top of page


The superb songwriter and singer, Patty Griffin, will be here in March, carrying not just songs from one of the best albums of last year – her self-titled gem (READ MY REVIEW HERE) - but a catalogue which touches genius more often than just about anyone in the past 25 years and earned her the respect and awe of peers such as Emmylou Harris, Kasey Chambers, Missy Higgins and Robert Plant.

For someone so good and so loved in corners of this country, it’s a small tragedy that it is 12 years since she was last here. Since that tour though there’s been shows by a group who probably introduced Griffin to a lot of people, The Dixie Chicks, who still have her Top Of The World at the heart of their shows.

Speaking of that song, as Wind Back Wednesday excavation reveals, it figures in this interview from 2008, paired with something from another pretty decent songwriter.


It was the last night of her first Australian tour and Patty Griffin, the sparrow-like singer with the rich, dark red hair, was looking tired. Tired, but satisfied. Before the tour she had expressed doubts about interest in her in Australia, even when told of a dedicated (if not fanatical) fan base here. "Once they meet me it will be over," Griffin joked at the time. "Shock and awe."

Now the evidence from sold out gigs, many tales of fans following her to three, four or more shows up and down the eastern seaboard and the immediate arrangement of a new tour in March, suggested less shock more awe.

"You really are on the edge of a cliff when you go to a new territory. There are no training wheels," she peels off a laugh. "But I don't let myself think about those things because I just need to get myself to a place where I can sing well, and thinking about that doesn't help at this point."

For such an experienced performer, with six albums over the past 12 years, a Grammy nomination this year for her Children Running Through album and a bevy of songs recorded by the likes of Emmylou Harris and the Dixie Chicks, there is still a surprising level of uncertainty at the fringes for Griffin.

For example, one of the highlights of several of these Australian shows had been the pairing of Bruce Springsteen's Stolen Car with her own Top Of The World, a double of gut wrenching emotional power. But she dropped that double for the final show, telling me "I wasn't sure if I was hitting people over the head too hard."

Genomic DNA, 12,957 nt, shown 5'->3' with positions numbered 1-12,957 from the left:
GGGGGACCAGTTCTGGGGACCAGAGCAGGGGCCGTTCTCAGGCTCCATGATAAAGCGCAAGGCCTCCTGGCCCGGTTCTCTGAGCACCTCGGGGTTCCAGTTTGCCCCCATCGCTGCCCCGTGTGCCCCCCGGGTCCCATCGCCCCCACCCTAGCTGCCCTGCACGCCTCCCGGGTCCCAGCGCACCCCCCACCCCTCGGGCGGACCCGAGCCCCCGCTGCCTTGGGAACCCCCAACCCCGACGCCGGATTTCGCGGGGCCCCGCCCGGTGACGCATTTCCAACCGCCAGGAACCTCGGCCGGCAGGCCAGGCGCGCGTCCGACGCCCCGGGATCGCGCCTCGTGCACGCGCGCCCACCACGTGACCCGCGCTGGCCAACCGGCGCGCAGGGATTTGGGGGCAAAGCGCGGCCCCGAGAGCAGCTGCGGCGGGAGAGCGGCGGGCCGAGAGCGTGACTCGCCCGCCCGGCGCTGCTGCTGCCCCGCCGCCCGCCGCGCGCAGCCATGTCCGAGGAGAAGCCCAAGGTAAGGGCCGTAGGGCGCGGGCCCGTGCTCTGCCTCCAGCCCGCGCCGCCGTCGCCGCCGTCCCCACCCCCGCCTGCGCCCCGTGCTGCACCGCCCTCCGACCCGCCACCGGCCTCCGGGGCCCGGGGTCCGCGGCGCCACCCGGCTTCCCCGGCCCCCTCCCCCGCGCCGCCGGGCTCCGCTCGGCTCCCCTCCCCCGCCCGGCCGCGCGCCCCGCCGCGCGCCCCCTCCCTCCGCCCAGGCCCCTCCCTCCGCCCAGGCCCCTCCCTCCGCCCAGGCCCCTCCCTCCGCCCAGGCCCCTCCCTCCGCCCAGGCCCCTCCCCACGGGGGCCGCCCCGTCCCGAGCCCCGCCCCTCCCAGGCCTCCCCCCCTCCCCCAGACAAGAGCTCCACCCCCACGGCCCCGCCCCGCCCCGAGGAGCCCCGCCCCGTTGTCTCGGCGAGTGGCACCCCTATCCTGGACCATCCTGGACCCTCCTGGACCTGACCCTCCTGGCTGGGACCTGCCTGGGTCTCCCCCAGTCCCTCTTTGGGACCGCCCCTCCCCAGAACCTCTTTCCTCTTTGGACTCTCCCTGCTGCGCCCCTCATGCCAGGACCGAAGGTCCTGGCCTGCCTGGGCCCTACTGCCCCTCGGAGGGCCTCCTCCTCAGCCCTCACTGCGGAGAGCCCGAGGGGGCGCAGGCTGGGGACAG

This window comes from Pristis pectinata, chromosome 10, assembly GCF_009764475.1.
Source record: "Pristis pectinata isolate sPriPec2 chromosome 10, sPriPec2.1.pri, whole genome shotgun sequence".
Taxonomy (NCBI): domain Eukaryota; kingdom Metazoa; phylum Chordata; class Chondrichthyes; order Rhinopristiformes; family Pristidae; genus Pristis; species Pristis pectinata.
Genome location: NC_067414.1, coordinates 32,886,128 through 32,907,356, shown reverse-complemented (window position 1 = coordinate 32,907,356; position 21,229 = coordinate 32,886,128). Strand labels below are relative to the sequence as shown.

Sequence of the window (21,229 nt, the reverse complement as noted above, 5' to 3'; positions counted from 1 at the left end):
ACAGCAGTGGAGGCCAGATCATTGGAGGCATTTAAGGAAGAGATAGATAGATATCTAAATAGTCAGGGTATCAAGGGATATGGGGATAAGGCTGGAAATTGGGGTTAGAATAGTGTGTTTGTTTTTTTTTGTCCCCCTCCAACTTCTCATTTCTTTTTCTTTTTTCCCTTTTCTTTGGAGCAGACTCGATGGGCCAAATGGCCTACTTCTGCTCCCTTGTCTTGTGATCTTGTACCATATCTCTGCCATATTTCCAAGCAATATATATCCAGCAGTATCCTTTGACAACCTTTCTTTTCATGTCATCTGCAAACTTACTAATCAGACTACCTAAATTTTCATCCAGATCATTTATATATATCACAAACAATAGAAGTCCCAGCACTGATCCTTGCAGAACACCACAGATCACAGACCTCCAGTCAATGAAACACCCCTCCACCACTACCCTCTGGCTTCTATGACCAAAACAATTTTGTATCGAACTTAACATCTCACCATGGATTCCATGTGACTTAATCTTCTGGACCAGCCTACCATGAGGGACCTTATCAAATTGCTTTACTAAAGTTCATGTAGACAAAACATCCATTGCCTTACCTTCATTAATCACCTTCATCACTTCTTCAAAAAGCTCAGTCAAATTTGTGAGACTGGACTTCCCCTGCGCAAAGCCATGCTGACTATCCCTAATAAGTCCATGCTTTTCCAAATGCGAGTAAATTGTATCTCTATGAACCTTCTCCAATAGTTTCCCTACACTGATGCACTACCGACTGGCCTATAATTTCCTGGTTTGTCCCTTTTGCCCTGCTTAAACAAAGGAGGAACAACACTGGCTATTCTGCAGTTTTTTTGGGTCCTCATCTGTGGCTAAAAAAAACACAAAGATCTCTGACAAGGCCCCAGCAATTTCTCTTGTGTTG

She wasn't of course. Certainly not with Top Of The World which these days is virtually her signature song, despite its best-known version being the Dixie Chicks cover. One fascinating aspect of the song is that for all its undoubted emotional kick, there is plenty of space within it for interpretation.

"I wished I was smarter/Wished I was stronger/I wished I loved Jesus/The way my wife does," Griffin sings in a hushed, husky tone as a barely there guitar plays in the background. Later she sighs with understated but unmistakeable sadness. "I don't have to answer/Any of these questions/Don't have no god to/Teach me no lessons/I come home in the evening/Sit in my chair/One night they called me for supper/But I never got up/I stayed right there/In my chair."

Is it a song about a man who has lost deeply (his family? his wife?), a suicide note even?

"He's gone, he's speaking from beyond," Griffin says. "It was actually a family member at the time. I was thinking about the kind of life he led. I didn't know him very well, he passed away when I was pretty young, but now that I'm a grown-up, thinking about these people, the issue of regret is on the table all the time.

"But you know it's the emotional content in music which works. I have fun writing lyrics but they have to carry a real feeling. So the fact that you arrived at a completely different interpretation is good to me. They don't have to mean the same thing literally to work, as long as the emotion gets through."

The lyrics and the emotion played their part in attracting an Off-Broadway production based on Griffins songs, called 10 Million Miles, which ran for several months last year. It was a first for both Griffin and the playwright. Would she try it again? Maybe writing specifically for the stage?

"I've got to say, not cynically at all, I love that sort of thing," she says brightly. "I was introduced to Cy Coleman this year, when I was asked to sing on a tribute record.  He is an American songwriter who wrote The Best Is Yet To Come and Witchcraft and when I heard that my ears pricked up and I said I'm there. Then I heard that he wrote the music for Sweet Charity, which is the one with Big Spender, and I started exploring some of that world.

"There are great things you can do with that world and at this point in my life, I've listened to a lot of music and I'm very very particular, my ears are trained to listen for mistakes, so I draw a lot of my inspiration from the visual, seeing paintings and actors. I don't know whether my life will land in that world but I have an interest."

Patty Griffin plays: Meeniyan Town Hall, March 1; Melbourne Recital Centre, March 3; Capital Theatre, Bendigo, March 5; Port Fairy Folk Festival, March 7-8; City Recital Hall, Sydney, March 10; The Tivoli, Brisbane, March 12; Lismore City Hall, March 13

bottom of page